Minding the Merger

Minding the Merger

Time was both ally and enemy when professional services firms Ernst & Young and the besieged and battered Andersen agreed to merge. Beverley Head examines the frantic first phase of integration

Just 60 days separated the signing of a memorandum of understanding between professional service firms Ernst & Young and Andersen and the eventual merger of their Australian operations. That frantic pace galvanised integration teams, glued together composite teams and created an urgent energy, but it also led to less-than-optimal communications, particularly about some of the IT changes, and demanded a superhuman effort from the IT and administrative teams.

Nevertheless, on Monday, May 27, 3000 EY staff and 1500 Andersen staff did come together across Australia. When they logged on to their computers that morning they were greeted by an information system that reflected the newly-merged entity, and an e-mail from the chief executive Brian Schwartz.

Admittedly some of the changes were hard to fathom for the 1500 ex-Andersen staff, and IT teams roamed the floors helping people navigate the new system. The change process will continue over several more months, but in the 60 days before integration, the IT team succeeded in getting a whole new front end up and running.

IT, however, cannot exist in splendid isolation, and the changes the CIO wrought stood alongside those being simultaneously initiated by other line managers, including programs covering corporate branding, human relations, marketing and business development.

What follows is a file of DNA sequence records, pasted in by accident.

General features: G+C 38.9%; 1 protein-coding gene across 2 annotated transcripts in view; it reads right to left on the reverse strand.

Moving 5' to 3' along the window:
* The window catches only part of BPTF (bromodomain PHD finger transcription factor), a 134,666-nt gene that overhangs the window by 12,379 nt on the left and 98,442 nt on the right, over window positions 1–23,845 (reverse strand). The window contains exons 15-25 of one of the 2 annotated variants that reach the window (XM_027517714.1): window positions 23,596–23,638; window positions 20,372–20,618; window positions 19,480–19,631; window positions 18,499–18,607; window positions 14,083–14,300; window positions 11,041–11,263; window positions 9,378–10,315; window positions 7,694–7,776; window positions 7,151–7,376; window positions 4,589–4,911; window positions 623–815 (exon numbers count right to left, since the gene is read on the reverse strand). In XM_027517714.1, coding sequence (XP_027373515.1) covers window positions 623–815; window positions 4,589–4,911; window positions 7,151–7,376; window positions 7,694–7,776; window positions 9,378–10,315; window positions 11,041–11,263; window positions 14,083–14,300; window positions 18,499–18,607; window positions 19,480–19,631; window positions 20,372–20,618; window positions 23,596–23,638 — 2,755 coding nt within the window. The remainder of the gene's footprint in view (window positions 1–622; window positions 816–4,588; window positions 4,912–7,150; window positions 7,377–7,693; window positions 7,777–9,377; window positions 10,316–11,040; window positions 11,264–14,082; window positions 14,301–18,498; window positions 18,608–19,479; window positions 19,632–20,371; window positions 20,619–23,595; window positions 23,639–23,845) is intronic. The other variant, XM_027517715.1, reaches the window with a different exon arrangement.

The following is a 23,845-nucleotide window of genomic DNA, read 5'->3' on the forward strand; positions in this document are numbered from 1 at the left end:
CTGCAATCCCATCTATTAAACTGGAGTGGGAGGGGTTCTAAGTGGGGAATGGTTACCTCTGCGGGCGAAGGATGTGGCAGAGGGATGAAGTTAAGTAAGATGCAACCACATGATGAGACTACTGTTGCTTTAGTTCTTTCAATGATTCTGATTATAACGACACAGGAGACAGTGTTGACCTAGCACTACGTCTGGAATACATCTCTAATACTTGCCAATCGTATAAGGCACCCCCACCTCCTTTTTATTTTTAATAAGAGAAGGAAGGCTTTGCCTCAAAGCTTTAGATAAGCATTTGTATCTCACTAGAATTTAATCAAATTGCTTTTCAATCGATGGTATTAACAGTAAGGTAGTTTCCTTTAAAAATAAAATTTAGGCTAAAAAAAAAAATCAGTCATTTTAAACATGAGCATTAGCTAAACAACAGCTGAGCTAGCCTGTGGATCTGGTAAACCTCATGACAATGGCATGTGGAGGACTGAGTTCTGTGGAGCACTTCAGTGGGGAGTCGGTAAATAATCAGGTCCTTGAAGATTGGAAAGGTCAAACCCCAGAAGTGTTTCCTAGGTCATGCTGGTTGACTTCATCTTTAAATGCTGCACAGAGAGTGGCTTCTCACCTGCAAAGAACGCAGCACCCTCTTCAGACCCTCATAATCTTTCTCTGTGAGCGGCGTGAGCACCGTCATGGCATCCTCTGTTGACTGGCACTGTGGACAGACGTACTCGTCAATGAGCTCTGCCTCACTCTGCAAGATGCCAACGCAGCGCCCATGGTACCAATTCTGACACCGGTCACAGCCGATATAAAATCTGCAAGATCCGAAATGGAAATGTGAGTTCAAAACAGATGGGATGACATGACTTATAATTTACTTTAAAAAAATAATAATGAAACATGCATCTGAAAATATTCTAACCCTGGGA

A conversation with the CIO and four other key changemeisters at Ernst & Young revealed what this first and frantic phase of the integration process involved.

James Millar, chief operating officer, deputy CEO: We decided very early we would not make this a merger where you have two sides coming together and spending the next two years working out their turf. From the day we started, that turf was worked out.

CIO: Why was that so important?

JM: Professional services run on the confidence of people. We run on people's brains. Therefore any destabilisation, for as long as that lasts you will not get them applied to what they do best. I'd been through the Ernst Whinney-Arthur Young merger and that was a drawn out terrible affair. I'd watched the PwC one, and I make no comment on it but it's still going I believe. The KPMG-Hungerford one - they didn't set the goal around the people. Unless we get the people in a very short timeframe incented to go forward, we won't get there.

Robyn Worthington, change management specialist: I think the biggest challenge was to help everyone, whatever part of the firm they came from, to feel part of something new and exciting. Even for the EY people this was something more than they had before.

Liz Griffin, senior manager of organisational change, people: With mergers and acquisitions, people often think it's only going to happen on one side. In fact it's all people going through a change. Recognise that you're going to have that chaotic time, but manage through it and have a people focus.

JM: We even got rid of the duplicated people very quickly so you don't have them sitting around knowing there weren't two jobs for one person. Then you have everyone else focused on performance. [Ernst & Young sacked 150 people in July, mostly ex-Andersen].

CIO: What about managing the two quite different cultures?

LG: Research shows it's often five to seven years before you embed everything in the culture.

JM: There are some stark differences, but they have a core that is very similar. The other important part is that if there is an issue we default to the Ernst & Young culture.

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